topic 1: connecting

Rationale: During this important first unit, learners will have the opportunity to familiarise themselves with the online learning spaces and make first contacts with peers and facilitators.  Learners will be encouraged to share their background knowledge, experiences and practices and begin to build relationships with peers and facilitators in order to be able to effectively engage in open collaborative activities and develop learning support networks. Also, participants will have the opportunity to learn more about Problem-Based Learning (PBL) which is the pedagogical design used to enable collaborative peer learning and join PBL groups if this is their preferred way of learning during FDOL.

Intended learning outcomes

By the end of this topic, you will have had the opportunity to

  1. familiarise yourself with the online learning spaces and features
  2. make first contacts with other learners and facilitators
  3. discuss Problem-Based, open and collaborative learning in the context of FDOL

Activities/tasks for all learners

  1. The tools used in FDOL: Familiarise yourself with the tools used in FDOL, (see tab 6. tools). We use a variety of Google tools so please create a Google account and a Google+ profile
  2. Google + community FDOL: Join the FDOL community. Participate in the who is who discussion: Introduce yourself and share the link to your portfolio or web-presence. Comment on other learners’ introductions.
  3. Twitter: Create a/use your Twitter account. Make a tweet about this course to say hello there. Remember to use the hashtag #fdol141. A simple tweet is enough at this stage if you are new to Twitter. You might also want to follow @openfdol and the facilitators.
  4. Personal learning space/portfolio: We recommend you to consider using a blog or portfolio to capture your reflections (see tools). We suggest to start with a post “The digital me” and reflect on who you are as an individual in the digital age and your journey so far. Start making links between the digital me in your personal and professional life and think about what you would like to get out of FDOL, how and why. Use some of the literature and share your portfolio with others.

Additional activities/tasks for learners within PBL groups

  1. Introduction to Problem-Based Learning: Familiarise yourself with PBL and the COOL FISh design in the context of FDOL. Useful information can be found on the design page.
  2. Formation of PBL groups: During topic 1 you will have the opportunity to form PBL groups so that you can  collaborate with others throughout the course or during a specific topic. For more information and guidance see learning together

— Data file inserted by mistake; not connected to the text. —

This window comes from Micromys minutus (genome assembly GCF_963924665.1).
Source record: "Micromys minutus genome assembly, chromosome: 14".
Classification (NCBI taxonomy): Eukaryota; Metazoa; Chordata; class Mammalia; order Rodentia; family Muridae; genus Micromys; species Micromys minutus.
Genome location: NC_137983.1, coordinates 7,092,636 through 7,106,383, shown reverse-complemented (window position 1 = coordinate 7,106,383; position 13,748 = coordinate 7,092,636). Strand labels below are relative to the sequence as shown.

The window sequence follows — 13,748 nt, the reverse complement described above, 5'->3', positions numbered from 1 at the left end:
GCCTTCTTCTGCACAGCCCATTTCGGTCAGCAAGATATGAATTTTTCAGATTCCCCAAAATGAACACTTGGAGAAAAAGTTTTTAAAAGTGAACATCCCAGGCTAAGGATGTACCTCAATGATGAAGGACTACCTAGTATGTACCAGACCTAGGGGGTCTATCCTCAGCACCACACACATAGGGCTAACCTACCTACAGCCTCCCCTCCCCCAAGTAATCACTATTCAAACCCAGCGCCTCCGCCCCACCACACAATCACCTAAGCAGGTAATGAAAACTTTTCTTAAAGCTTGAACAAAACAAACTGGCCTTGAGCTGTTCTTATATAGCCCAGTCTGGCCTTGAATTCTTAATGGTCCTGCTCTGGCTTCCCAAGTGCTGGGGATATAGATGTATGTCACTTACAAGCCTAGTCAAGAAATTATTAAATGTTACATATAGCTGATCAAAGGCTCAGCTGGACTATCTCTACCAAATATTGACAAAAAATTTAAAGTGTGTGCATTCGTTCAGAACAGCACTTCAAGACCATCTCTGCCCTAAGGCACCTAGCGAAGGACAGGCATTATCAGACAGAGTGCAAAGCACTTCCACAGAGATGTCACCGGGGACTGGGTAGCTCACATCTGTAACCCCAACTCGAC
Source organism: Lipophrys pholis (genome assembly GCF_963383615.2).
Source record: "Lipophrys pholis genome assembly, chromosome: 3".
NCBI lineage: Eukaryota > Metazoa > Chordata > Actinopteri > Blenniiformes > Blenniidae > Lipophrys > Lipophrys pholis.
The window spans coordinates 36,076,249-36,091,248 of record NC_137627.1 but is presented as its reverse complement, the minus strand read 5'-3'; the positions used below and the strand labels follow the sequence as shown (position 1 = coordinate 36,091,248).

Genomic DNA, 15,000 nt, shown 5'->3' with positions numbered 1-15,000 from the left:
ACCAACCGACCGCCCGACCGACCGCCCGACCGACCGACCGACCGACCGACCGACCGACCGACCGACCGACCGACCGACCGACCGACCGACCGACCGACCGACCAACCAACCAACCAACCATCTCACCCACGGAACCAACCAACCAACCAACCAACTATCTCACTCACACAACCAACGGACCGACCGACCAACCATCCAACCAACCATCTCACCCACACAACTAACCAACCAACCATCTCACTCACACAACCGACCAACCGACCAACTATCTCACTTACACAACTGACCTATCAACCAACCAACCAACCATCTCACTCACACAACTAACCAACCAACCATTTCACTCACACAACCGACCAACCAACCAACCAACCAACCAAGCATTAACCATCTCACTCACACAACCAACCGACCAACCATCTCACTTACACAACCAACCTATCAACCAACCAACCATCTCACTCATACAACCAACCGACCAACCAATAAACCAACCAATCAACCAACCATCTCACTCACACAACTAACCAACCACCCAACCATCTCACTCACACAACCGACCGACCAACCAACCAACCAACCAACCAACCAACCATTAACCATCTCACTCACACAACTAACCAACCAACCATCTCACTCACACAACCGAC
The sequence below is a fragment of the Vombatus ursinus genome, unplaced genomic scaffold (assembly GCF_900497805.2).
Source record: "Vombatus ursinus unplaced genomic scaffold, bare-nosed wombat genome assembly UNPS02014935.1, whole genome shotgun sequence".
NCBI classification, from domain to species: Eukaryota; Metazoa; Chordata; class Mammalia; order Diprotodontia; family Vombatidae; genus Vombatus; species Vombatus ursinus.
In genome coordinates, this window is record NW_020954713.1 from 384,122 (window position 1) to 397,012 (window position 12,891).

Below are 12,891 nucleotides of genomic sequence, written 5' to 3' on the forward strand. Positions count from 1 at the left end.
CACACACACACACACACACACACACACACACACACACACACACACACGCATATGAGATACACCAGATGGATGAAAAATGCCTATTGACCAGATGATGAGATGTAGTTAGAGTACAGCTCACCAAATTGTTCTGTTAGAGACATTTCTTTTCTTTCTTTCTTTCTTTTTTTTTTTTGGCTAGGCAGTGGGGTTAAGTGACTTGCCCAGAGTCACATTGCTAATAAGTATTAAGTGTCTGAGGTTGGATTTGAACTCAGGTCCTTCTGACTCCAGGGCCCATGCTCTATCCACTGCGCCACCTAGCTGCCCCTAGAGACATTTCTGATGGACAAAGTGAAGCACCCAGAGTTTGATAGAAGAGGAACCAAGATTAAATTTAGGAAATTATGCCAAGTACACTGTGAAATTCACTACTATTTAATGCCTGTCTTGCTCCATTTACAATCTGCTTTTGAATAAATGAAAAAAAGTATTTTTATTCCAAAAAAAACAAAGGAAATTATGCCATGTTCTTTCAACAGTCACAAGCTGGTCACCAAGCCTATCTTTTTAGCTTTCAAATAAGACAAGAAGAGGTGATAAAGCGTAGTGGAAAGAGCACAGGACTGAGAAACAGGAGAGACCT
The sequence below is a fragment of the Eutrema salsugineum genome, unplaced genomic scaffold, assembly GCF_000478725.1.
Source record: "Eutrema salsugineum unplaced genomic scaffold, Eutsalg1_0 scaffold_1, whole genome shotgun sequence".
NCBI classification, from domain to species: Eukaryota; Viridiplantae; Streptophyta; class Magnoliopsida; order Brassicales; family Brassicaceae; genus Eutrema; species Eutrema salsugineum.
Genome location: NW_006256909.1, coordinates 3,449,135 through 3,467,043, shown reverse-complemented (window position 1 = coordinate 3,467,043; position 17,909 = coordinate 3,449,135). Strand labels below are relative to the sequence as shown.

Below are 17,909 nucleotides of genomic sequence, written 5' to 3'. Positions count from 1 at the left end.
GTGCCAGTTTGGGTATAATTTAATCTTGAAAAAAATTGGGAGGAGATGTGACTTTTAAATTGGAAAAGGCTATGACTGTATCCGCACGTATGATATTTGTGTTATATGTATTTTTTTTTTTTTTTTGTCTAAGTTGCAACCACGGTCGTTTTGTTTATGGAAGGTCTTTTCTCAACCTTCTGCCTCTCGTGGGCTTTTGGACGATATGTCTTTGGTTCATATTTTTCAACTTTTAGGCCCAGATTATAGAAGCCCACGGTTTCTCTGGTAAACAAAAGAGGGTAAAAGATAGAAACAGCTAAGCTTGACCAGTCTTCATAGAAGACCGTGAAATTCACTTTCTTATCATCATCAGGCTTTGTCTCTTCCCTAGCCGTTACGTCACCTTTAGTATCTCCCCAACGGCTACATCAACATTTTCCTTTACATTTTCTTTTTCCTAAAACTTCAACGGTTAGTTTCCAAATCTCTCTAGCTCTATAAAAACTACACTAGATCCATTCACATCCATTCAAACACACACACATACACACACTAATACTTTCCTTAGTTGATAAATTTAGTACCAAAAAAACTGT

3. Connect with the other group members and start forming as a group
    A good idea is to connect and organize a Google hangout with your group members as soon as possible to get to know each other. You will need a webcam and a headset to participate fully in the Hangouts. Agree how you are going to work together.


“I have just signed up to do an online course and have no idea where to start? I am excited to be on the course but have no experience of online courses and do not know who else will be there? I had an email from the course organisers that was very reassuring, so at least I know 2 people. Should I introduce myself? How should I do this?, I read that videos would be good but this scares me…Where should I introduce myself?, there are various spaces online…., When should I do this?, before the start, at the start?… I guess that other participants will be more experienced than me, and probably know each other.”

  1. Study the scenario: or contribute your own.
  2. Investigate the chosen scenario: Consider using the COOL FISh framework and adapt as it suits the group.
  3. Share you findings: At the end of this topic share your main findings in a creative way in the FDOL  community.
  4. Reflection: Reflect individually and in your PBL group on your learning.


suggested readings

1. Online learning: it is all about dialogue, involvement, support and control- according to the research by Marion Coomey* and John Stephenson available here

2. Problem-Based Learning Online: Multiple Perspectives on Collaborative Knowledge Construction by Ellina Chernobilsky, Anandi Nagarajan and Cindy E. Hmelo-Silver, available here

3. Openness, Dynamic Specialization, and the Disaggregated Future of Higher Education, by David Wiley, John Hilton, available here

4. FlexiblePedagogies: technology-enhanced learning, by Neil Gordon, available here

additional resources

FDOL diigo group at

Please check this learners’ generated collection and add further resources you find useful and link well with this unit. Remember to use tags and comment on resources shared by others.

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